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Thanks to cultivation of a slackline hobby, I have been recently spending sunny afternoons in one of the Cape Town parks, amongst suburban dog-walkers, young parents and their offspring. It all does seem rather idyllic, but have no doubt, the activity can frequently turn unpleasant. This is thanks to the dog walkers, or in fact a specific category of them – those who don’t poop-scoop. I don’t blame dogs – dog does what dog has to do, and park’s lawn is as good a dog toilet as I could imagine. But if you are a social being, and if you decide to cohabit with an animal in your urban jungle pad, you should be aware of the consequences – one of which is the need to scoop. You scoop not because there is a by-law (there is), you scoop because you respect thy neighbour.

Right… unpleasantness aside, what’s the point of this story? The point is, that to me, the poop-ignorer’s behaviour is an essence of the system of values that largely shapes our (society’s) attitudes towards fellow man, environment and such global challenges as climate change. Let me explain.

Firstly, why do you think people do not clean up after their dogs in a public park, where there are hundreds of strolling people and frolicking children? Because they do not notice? No. Trust me. They watch their dog do it, and then walk away. Because they have no idea what the consequences are for someone who steps in? How couldn’t they? They would not want to have their shoes soiled, would they? (Let me digress here – the consequences of stepping into dog’s do are not dire. It’s temporary inconvenience and unpleasantness. I won’t go as far as to suggest that there are some health and safety issues to individuals or general public. There are none, or very very minimal). Because they have a gagging reflex? Perhaps, but, then why do they expect everyone else not to have it? I think they do not scoop because they cannot be bothered, because they are not concerned about other people there, because it is “below them” to do such a lowly thing as cleaning after their dog. Because they are arrogant people who at heart do not have any sense of community, compassion or respect to other people (if at other occasions they show these characteristics, I believe it is just for show). That’s why.

Problem is that these are intelligent, well educated, wealthy people (we are talking a rather affluent neighbourhood here). They most likely occupy leading positions in the society – they are managers, directors, maybe academics, maybe CEOs, or perhaps mid-level politicians. Even if they actually do not fill these roles, then still – they are the middle class (at least income-wise) – representing the position in the society that the less fortunate multitudes most likely aspire to. What if the poop-ignorers uphold the system of values presented in the park in the rest of their life and in their jobs too?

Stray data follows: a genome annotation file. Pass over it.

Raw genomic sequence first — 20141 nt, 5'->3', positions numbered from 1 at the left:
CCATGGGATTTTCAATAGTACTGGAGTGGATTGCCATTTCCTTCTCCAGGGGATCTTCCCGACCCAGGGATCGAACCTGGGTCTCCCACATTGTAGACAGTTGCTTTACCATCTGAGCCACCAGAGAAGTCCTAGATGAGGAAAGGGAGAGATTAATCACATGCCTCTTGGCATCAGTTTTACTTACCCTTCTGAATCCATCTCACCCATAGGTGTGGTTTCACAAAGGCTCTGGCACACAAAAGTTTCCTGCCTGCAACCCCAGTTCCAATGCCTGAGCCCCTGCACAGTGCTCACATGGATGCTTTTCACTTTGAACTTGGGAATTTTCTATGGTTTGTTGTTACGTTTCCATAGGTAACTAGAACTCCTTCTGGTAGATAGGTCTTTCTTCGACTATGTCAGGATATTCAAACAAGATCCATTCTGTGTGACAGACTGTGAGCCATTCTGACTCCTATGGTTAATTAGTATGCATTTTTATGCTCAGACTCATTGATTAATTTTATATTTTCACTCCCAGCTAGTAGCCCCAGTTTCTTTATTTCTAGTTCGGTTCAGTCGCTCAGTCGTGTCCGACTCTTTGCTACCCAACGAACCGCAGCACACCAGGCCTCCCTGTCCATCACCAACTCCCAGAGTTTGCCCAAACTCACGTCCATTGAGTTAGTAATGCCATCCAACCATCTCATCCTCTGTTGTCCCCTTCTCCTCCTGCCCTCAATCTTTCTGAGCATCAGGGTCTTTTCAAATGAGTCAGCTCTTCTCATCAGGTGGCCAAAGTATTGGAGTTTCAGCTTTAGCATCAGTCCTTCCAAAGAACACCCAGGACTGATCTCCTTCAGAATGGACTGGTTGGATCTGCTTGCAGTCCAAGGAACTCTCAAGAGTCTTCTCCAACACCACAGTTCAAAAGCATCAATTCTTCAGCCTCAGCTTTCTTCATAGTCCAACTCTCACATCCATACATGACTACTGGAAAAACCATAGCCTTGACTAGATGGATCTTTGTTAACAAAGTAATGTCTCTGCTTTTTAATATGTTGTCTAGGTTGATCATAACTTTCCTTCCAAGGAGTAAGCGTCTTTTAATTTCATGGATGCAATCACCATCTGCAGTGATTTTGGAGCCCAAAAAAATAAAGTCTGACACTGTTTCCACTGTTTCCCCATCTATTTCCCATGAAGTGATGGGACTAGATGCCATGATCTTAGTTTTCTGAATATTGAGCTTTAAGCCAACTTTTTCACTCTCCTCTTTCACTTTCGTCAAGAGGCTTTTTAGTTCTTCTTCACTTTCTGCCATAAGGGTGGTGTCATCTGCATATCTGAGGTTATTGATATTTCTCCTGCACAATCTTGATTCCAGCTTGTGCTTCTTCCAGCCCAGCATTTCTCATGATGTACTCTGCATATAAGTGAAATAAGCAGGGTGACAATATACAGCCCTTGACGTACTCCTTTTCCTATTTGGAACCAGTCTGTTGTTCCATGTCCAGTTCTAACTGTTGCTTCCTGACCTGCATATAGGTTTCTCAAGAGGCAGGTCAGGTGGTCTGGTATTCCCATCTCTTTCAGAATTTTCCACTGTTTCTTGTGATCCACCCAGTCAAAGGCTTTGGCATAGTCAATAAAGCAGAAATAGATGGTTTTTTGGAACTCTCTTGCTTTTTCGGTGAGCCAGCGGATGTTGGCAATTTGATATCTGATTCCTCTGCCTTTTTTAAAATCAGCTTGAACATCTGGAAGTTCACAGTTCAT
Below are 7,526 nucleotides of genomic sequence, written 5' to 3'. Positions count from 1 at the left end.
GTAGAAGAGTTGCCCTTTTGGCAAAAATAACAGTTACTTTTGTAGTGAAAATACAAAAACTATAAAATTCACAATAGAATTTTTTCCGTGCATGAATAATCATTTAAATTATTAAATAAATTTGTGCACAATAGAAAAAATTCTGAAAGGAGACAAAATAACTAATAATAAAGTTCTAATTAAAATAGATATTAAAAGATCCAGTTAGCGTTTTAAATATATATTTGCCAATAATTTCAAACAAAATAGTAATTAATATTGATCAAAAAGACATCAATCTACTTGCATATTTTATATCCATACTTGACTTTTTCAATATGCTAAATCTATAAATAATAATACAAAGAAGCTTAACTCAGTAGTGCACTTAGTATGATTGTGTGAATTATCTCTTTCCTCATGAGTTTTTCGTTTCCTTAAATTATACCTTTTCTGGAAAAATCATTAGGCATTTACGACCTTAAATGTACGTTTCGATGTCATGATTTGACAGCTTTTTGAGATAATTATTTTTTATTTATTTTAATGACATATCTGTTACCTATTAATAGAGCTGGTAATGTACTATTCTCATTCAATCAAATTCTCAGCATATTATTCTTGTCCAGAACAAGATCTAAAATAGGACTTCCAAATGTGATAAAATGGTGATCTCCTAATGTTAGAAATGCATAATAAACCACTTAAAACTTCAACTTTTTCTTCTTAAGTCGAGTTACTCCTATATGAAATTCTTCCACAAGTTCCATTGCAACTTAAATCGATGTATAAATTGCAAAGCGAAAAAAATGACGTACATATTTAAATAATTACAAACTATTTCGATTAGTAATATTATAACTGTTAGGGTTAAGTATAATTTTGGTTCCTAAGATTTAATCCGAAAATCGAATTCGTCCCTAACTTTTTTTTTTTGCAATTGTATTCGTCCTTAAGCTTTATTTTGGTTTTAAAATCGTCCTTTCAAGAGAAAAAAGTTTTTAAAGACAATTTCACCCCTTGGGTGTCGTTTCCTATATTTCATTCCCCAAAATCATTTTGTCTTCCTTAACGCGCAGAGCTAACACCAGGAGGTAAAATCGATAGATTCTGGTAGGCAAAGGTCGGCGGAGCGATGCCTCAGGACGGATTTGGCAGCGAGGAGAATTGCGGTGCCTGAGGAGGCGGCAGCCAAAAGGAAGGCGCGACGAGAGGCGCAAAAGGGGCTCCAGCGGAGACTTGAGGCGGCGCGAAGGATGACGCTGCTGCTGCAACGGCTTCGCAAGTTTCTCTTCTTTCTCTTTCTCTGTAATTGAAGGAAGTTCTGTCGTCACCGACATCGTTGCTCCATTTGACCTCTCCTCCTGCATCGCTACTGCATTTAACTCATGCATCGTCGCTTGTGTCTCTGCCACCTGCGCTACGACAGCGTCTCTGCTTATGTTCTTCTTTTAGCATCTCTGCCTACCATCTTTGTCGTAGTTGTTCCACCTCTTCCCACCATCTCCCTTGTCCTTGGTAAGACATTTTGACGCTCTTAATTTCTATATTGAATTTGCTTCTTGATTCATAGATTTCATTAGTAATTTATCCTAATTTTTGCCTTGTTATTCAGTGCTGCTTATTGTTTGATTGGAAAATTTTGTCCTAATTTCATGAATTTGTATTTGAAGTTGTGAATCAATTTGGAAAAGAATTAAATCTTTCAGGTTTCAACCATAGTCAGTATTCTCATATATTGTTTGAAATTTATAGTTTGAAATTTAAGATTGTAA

Now, I came across a study that tackles values and motivation in the decision making process. Fascinating read. Apparently each of us subscribes to a set of intrinsic and extrinsic values. Extrinsic values focus on reputation, power, image and money. Our extrinsic values require other people’s approbation for our own sense of well-being. In the meantime, intrinsic values focus on being comfortable with yourself and who you are. They are about being embedded in your family, your community, among your friends, and not needing approval from other people in order to demonstrate to yourself that you are worth something. Everyone’s system of values falls somewhere in between these extremes, and the values and life-goals at the opposing ends of the spectrum are as follows:

affiliation and self acceptance vs conformity, image and popularity (need of acceptance from others)
community feeling (make world better place) vs financial success (make one’s life more pleasant)
benevolence (loyalty, honesty, responsibility) vs achievement (ambition, success)
universalism (equality, unity) vs power (wealth, dominance, authority)

The study, commissioned by WWF, is most likely one-sided and somewhat skewed. But in your honest opinion, aren’t the above intuitive? Of course one can find exceptions. Perhaps there are extremely ambitious people, driven by desire to be financially successful, who are really truly compassionate and want to make the world a better place, and as soon as they make the proverbial million, they will happily distribute it amongst the needy, and use the power they wield to transform the society to be more equal and egalitarian. It seems, however, that this is not the behaviour prevailing in the society.